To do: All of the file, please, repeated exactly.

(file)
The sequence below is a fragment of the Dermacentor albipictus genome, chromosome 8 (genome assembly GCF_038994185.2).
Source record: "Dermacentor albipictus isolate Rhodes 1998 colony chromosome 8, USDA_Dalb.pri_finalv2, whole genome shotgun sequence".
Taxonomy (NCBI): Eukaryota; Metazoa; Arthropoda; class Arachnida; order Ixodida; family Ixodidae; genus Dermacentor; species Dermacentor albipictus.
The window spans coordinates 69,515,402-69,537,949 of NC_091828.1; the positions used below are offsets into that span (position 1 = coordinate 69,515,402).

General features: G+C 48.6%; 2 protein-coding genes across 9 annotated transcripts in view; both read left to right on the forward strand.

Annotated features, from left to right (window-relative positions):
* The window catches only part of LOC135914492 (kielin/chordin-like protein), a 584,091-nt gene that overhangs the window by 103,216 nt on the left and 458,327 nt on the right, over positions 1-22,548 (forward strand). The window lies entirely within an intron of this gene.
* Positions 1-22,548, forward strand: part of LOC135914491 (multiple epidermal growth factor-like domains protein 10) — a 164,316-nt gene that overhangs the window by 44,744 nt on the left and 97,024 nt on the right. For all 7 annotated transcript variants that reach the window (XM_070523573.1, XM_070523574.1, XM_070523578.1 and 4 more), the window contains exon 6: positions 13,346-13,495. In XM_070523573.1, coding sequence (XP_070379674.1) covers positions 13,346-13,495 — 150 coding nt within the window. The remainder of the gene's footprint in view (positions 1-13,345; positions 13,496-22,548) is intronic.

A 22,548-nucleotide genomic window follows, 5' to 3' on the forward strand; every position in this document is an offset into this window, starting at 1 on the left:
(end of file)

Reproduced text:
The sequence below is a fragment of the Dermacentor albipictus genome, chromosome 8 (genome assembly GCF_038994185.2).
Source record: "Dermacentor albipictus isolate Rhodes 1998 colony chromosome 8, USDA_Dalb.pri_finalv2, whole genome shotgun sequence".
Taxonomy (NCBI): Eukaryota; Metazoa; Arthropoda; class Arachnida; order Ixodida; family Ixodidae; genus Dermacentor; species Dermacentor albipictus.
The window spans coordinates 69,515,402-69,537,949 of NC_091828.1; the positions used below are offsets into that span (position 1 = coordinate 69,515,402).

General features: G+C 48.6%; 2 protein-coding genes across 9 annotated transcripts in view; both read left to right on the forward strand.

Annotated features, from left to right (window-relative positions):
* The window catches only part of LOC135914492 (kielin/chordin-like protein), a 584,091-nt gene that overhangs the window by 103,216 nt on the left and 458,327 nt on the right, over positions 1-22,548 (forward strand). The window lies entirely within an intron of this gene.
* Positions 1-22,548, forward strand: part of LOC135914491 (multiple epidermal growth factor-like domains protein 10) — a 164,316-nt gene that overhangs the window by 44,744 nt on the left and 97,024 nt on the right. For all 7 annotated transcript variants that reach the window (XM_070523573.1, XM_070523574.1, XM_070523578.1 and 4 more), the window contains exon 6: positions 13,346-13,495. In XM_070523573.1, coding sequence (XP_070379674.1) covers positions 13,346-13,495 — 150 coding nt within the window. The remainder of the gene's footprint in view (positions 1-13,345; positions 13,496-22,548) is intronic.

A 22,548-nucleotide genomic window follows, 5' to 3' on the forward strand; every position in this document is an offset into this window, starting at 1 on the left: